Billed as “the missing link” between apes and man, Julia Pastrana was checked out by several physicians who produced certificates — which were displayed wherever Pastrana went on tour — stating that she was not really a woman at all, but rather a new species of half-human, half-ape hybrid.

One doctor, Alexander B. Mott, proclaimed that she was part human and part orangutan. His diagnosis followed a racist tradition of linking darker-skinned people with animals. For example, in the 17th century, Jacob Bontius blamed Indigenous Indian women for the existence of orangutans, claiming that they “mixed with apes and monkeys with detestable sensuality.”

Charles Darwin, for his part, described her as “a remarkably fine woman” albeit with “a thick masculine beard and a hairy forehead.” A zoologist named Francis Buckland, who examined Pastrana in 1857, largely agreed. He said she had an “exceedingly good figure” despite being “hideous.”

Hermann Otto, a circus owner, was even more damning in his descriptions of her. When he met with Pastrana, he said she seemed like “a monster to the whole world, an abnormality put on display for money… like a trained animal.”

The gawkers, physicians, and spectators left Pastrana feeling very alone. “It affected her very deeply in her heart with sadness,” Otto related. “Having to stand beside people, instead of with them, and to be shown as a freak for money, not sharing any of the everyday joys in a home filled with love.”

While the full science behind the abnormality that caused her condition continues to be studied, even today, congenital hypertrichosis has a variety of effective treatments, including laser hair removal and hormone treatments.

Her Sudden Death Just After Losing A Child

Body Of The Baboon Lady

Wikimedia CommonsThe embalmed body of Julia Pastrana on display.

Pastrana indeed did not share in the “everyday joys in a home filled with love.” Though she married Theodore Lent, it was not so much out of love as it was business — for him. Lent worried that a rival might try to steal his most lucrative act, so he proposed to her in the late 1850s to secure his investment.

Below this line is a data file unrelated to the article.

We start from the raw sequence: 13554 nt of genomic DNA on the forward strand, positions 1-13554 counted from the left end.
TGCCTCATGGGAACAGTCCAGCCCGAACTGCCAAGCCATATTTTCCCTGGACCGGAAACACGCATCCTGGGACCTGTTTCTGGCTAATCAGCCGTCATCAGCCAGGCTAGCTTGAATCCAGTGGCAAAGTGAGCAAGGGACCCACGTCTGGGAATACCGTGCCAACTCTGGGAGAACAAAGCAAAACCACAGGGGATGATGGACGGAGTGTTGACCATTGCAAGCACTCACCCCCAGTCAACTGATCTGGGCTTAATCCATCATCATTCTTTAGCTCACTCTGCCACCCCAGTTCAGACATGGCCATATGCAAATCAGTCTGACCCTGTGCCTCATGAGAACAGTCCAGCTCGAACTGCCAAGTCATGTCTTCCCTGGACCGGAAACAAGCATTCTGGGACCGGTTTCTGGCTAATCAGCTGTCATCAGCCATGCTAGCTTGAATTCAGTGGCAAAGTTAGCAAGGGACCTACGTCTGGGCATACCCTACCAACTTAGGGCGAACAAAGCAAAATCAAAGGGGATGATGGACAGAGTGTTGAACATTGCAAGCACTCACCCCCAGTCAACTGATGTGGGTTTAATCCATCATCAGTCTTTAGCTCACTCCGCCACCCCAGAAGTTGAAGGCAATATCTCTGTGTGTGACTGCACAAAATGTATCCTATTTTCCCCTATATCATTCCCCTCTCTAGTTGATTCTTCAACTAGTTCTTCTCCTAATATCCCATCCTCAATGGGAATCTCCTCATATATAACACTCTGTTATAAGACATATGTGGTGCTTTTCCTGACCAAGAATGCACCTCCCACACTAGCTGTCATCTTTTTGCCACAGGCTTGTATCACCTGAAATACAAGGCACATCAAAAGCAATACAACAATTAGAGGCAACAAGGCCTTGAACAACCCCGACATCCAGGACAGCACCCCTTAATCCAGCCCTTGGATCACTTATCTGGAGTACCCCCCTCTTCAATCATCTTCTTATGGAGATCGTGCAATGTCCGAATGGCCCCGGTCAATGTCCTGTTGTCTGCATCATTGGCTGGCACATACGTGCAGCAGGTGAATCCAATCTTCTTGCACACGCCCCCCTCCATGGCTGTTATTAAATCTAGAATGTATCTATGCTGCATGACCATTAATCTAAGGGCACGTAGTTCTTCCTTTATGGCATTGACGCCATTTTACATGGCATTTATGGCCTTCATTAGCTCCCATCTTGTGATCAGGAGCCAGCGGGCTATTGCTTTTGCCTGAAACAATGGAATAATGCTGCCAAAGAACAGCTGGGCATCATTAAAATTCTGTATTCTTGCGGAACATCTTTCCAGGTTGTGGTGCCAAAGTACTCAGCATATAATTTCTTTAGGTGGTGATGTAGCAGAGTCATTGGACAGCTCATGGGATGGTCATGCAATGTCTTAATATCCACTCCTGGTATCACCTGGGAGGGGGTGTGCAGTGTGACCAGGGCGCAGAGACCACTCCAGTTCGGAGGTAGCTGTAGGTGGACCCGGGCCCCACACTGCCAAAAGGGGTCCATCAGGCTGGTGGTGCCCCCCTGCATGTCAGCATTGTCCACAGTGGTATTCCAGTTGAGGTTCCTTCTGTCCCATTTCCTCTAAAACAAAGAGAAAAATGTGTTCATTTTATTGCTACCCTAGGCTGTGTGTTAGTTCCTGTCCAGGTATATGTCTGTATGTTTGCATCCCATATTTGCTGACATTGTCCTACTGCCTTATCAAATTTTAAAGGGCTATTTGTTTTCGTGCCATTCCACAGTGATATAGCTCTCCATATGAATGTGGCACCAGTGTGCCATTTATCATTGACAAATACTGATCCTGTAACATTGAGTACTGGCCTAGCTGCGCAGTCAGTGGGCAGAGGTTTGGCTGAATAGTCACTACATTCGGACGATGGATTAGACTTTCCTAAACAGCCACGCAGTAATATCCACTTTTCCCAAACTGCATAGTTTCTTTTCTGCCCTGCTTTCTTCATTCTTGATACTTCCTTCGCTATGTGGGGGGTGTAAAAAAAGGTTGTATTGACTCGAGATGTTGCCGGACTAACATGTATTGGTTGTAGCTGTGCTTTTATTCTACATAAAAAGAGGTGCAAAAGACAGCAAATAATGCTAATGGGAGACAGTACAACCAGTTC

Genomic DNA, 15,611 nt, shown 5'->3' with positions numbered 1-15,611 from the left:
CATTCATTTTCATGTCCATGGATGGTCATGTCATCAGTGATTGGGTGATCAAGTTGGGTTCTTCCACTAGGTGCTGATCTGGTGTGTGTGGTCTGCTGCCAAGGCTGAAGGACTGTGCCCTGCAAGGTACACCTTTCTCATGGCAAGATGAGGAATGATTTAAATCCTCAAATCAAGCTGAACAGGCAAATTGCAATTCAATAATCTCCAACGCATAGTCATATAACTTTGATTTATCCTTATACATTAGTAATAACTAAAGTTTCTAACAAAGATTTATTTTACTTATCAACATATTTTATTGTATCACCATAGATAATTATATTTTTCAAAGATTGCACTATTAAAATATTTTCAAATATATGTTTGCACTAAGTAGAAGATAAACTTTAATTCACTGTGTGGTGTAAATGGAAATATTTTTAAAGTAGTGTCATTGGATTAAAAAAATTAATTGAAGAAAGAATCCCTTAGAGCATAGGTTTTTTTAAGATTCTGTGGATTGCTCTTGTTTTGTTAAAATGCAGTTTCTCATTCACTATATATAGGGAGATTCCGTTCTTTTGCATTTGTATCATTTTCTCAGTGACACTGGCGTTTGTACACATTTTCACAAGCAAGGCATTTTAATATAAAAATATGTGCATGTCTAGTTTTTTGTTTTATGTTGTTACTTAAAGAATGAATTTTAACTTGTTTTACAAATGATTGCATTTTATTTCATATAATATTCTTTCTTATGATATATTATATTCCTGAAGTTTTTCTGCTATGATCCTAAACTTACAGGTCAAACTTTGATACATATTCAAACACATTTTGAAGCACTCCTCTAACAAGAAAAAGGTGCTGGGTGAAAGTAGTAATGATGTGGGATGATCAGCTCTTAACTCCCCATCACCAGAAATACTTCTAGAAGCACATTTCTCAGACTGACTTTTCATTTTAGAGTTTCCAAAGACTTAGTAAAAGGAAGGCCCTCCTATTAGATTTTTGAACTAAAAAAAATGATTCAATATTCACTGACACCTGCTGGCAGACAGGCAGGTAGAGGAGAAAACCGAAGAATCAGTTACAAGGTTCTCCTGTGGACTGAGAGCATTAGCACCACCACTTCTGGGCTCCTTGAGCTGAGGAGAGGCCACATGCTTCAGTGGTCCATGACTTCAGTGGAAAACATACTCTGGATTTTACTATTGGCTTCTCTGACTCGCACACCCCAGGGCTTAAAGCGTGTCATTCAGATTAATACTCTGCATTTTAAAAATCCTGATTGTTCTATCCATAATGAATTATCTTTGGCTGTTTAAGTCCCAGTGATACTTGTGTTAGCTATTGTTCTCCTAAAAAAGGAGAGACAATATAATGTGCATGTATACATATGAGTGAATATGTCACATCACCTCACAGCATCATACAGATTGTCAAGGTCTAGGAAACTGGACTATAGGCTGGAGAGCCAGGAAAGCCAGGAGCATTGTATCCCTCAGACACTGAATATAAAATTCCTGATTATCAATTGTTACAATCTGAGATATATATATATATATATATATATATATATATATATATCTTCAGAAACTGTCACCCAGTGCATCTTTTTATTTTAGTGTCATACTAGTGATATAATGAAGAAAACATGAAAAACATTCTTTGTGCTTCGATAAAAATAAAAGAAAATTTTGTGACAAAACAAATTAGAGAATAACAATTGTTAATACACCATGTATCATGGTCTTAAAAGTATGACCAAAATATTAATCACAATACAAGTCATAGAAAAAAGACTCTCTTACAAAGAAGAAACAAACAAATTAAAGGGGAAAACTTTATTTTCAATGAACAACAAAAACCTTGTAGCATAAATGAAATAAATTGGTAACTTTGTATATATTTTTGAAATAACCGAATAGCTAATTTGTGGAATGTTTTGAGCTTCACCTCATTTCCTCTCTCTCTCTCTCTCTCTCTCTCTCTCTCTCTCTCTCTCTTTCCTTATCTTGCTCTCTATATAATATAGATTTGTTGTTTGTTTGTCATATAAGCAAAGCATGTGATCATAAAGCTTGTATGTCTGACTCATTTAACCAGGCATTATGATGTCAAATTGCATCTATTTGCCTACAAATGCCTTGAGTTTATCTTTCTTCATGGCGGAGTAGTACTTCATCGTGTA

Then, Pastrana got pregnant. Standing at only four foot six, labor put her very life at risk. While giving birth, doctors had to use forceps to deliver her baby, resulting in several severe lacerations.

The newborn would only survive a little over a day after his birth and he had inherited the condition that made his mother famous — he too was covered in dark hair. Five days after her child died, Julia Pastrana followed due to postpartum complications.

Lent sold their corpses to a professor at Moscow University who promised to embalm them, and then he took the preserved bodies of Julia Pastrana and their dad son on tour. Lent even tracked down another woman named Marie Bartel who had the same condition as Pastrana and married her.

He renamed her “Zenora Pastrana,” luring in audiences with the claim that she was Julia’s younger sister.

Her Legacy In The Modern Era

Marie Bartel

Wellcome ImagesMarie Bartel, billed as the younger sister of Julia Pastrana.

And so, death didn’t free Pastrana from public gawking. Her body was exhibited all over Europe for decades until, finally, the bodies ended up in storage in Norway.

Pastrana’s story was not forgotten, however.

In 2013, over a century after she left the Sierra Madre Mountains for a career in the United States, Pastrana finally returned home.

Thanks to the efforts of Sinaloa state governor Mario López Valdez, New York-based visual artist Laura Anderson Barbata, and Norwegian authorities, Julia Pastrana was finally repatriated and laid to rest in a town near the place she was said to have been born in Sinaloa. She was given a Catholic ceremony and buried, free from prying eyes at last.

“Julia Pastrana has come home,” declared Saul Rubio Ayala, the mayor of Sinaloa de Leyva. “Julia has been reborn among us. Let us never see another woman be turned into an object of commerce.”

After this look at the tragic life of sideshow performer Julia Pastrana, check out more famous sideshow “freaks.” Then, meet P.T. Barnum’s 13 most famous and incredible oddities.

Genevieve Carlton
Genevieve Carlton earned a Ph.D in history from Northwestern University with a focus on early modern Europe and the history of science and medicine before becoming a history professor at the University of Louisville. In addition to scholarly publications with top presses, she has written for Atlas Obscura and Ranker.
John Kuroski
John Kuroski is the editorial director of All That's Interesting. He graduated from New York University with a degree in history, earning a place in the Phi Alpha Theta honor society for history students. An editor at All That's Interesting since 2015, his areas of interest include modern history and true crime.
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Carlton, Genevieve. "The Story Of Julia Pastrana, The ‘Ape Woman’ Sideshow Performer.", April 9, 2024, Accessed June 23, 2024.